Dozens of "Islamic State of Iraq and Syria" (ISIS) corpses remain unburied in west Mosul, creating a health hazard and preventing local residents from returning to their homes and resuming their normal lives.
Hundreds of ISIS fighters were killed as Iraqi forces battled to take back the city in June, and many corpses remain hidden under the rubble or exposed on the banks of the Tigris, health officials and Ninawa's local government told Diyaruna.
"There are real concerns over these corpses spreading many serious diseases as they rot over time," said Ninawa health department director Salah al-Tai.
So far, the health situation in Mosul is under control, he said, but the foul odours emanating from the bodies have put off residents who wish to return and have prevented them from commencing rebuilding efforts.
Removing the corpses
Civil defence teams tasked with removing the bodies of civilians from the rubble officially completed their work on January 10th, AFP reported on January 21st.
But it is the city council's responsibility to remove the bodies of ISIS fighters, some of which still carry undetonated explosives.
"We have already brought 450 out of the rubble, but there are hundreds more," city council head of services Abdel Sattar al-Habbu told AFP.
The health department developed a plan to remove corpses, and has begun removing them, burying hundreds in graveyards outside Mosul, al-Tai told Diyaruna.
But the corpse removal process is facing "huge challenges", he said.
"Many of the corpses under the rubble cannot be reached, and there is a need for heavy machinery, arduous efforts and funding that the health department does not currently have," he said.
The health department asked for help from the province’s municipality department and local government to obtain the necessary equipment and financial resources to complete the task as soon as possible, he said.
The municipal department has moved at least 400 bodies from west Mosul to graveyards outside the city, Ninawa provincial council member Hossam al-Abbar told Diyaruna.
But the department "is unable to continue working in other areas that are more complicated and require heavy equipment that the department does not currently have", he said, calling for federal government support.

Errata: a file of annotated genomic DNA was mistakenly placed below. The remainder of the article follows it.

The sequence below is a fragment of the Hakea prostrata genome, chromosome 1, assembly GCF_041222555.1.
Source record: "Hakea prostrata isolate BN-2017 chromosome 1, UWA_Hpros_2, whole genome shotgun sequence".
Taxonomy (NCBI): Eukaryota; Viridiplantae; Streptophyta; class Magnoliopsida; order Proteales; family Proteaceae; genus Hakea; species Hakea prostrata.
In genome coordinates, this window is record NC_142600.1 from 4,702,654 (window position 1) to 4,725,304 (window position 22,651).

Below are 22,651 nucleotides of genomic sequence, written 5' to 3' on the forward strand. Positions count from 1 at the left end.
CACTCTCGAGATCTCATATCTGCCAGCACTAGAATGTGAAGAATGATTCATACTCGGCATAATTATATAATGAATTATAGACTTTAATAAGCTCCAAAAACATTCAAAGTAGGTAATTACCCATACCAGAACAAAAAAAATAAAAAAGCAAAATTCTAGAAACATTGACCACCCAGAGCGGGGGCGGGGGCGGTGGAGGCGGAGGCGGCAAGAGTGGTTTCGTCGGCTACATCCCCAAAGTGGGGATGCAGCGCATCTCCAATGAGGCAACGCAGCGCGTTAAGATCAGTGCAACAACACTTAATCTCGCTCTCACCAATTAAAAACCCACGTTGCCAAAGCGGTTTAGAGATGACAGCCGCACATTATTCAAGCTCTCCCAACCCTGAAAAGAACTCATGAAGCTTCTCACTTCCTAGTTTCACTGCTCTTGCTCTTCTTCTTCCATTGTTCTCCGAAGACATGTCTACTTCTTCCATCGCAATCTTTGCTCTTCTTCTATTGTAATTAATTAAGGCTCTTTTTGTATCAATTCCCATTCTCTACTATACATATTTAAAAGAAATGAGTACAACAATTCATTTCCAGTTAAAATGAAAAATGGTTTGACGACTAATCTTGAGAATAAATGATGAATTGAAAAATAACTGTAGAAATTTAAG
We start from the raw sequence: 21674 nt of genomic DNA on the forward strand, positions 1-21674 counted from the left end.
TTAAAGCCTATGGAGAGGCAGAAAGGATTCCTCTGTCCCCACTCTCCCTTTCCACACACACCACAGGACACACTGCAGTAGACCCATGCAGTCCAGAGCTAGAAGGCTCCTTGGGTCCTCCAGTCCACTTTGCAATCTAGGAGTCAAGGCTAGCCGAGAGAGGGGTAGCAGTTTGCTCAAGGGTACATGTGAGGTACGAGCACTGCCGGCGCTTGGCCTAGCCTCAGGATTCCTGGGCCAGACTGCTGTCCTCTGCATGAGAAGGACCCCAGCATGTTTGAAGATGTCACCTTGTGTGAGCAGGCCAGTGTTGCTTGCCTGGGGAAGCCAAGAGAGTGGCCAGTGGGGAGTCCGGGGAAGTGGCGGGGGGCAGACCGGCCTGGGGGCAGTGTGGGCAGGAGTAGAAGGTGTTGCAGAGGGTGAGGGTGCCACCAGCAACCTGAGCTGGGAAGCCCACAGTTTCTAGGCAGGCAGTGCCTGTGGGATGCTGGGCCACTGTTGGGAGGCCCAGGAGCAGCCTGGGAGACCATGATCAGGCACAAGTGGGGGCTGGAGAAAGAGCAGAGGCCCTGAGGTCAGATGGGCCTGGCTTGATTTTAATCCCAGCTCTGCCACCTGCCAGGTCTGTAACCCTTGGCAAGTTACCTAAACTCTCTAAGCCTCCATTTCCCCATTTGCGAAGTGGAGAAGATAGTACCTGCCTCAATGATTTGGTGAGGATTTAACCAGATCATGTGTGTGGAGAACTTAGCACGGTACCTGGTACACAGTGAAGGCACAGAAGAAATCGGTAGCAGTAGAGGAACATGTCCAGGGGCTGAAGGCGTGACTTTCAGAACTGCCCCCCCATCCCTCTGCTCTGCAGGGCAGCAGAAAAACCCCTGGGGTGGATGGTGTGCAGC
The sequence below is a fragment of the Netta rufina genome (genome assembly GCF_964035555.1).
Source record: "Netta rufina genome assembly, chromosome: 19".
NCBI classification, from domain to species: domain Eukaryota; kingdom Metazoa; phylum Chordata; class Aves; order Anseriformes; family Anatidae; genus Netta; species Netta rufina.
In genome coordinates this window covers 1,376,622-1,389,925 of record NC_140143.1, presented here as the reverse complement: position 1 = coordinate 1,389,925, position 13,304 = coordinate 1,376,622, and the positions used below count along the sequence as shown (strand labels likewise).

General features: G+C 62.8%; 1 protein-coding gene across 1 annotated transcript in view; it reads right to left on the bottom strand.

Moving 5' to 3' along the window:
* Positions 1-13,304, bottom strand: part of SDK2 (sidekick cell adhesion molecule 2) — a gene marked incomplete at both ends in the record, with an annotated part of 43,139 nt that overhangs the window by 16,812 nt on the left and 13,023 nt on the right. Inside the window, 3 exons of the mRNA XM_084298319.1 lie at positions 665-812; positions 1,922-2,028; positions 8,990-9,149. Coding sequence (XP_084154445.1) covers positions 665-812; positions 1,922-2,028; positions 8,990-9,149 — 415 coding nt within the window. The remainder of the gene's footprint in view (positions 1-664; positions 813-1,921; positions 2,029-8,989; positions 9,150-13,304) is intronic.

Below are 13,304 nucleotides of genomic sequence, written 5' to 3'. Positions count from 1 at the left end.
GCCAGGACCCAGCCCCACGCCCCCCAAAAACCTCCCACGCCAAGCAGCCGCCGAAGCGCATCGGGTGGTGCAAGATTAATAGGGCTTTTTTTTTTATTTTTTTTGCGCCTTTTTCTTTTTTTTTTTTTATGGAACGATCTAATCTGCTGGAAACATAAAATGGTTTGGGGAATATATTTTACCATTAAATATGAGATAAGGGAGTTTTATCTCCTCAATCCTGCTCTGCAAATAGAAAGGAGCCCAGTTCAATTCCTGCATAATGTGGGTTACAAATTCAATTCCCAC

Water poisoning concerns
Al-Abbar expressed concern that the corpses, especially those littering the banks of the Tigris, could contaminate the river and the city's drinking water supply.
"The danger is that many of the corpses are currently scattered near the Dandan and Ghazlani [water treatment plants]," he said.
These supply the entire city of Mosul, he said, explaining that if the corpses remain there during rainfall they will pose a real health hazard.
Other threats to the city's environmental and health situation include improvised explosive devices (IEDs), unexploded remnants of war and medical waste and radioactive devices that remain under the rubble of hospitals, he added.
The province has meager resources to tackle the general situation, he said, calling on Baghdad to extend greater support in the upcoming period.
"Civil defence teams play an important role in the removal of the corpses from the west side of Mosul, but they have to deal with the challenge of the narrowness of the streets that prevents the entry of many of their vehicles," said Rabih Ibrahim, a rescue officer at the civil defence department in Mosul.
Civil defence teams also are working to remove all remnants of war and IEDs and to dismantle the explosives left behind by the group, he said.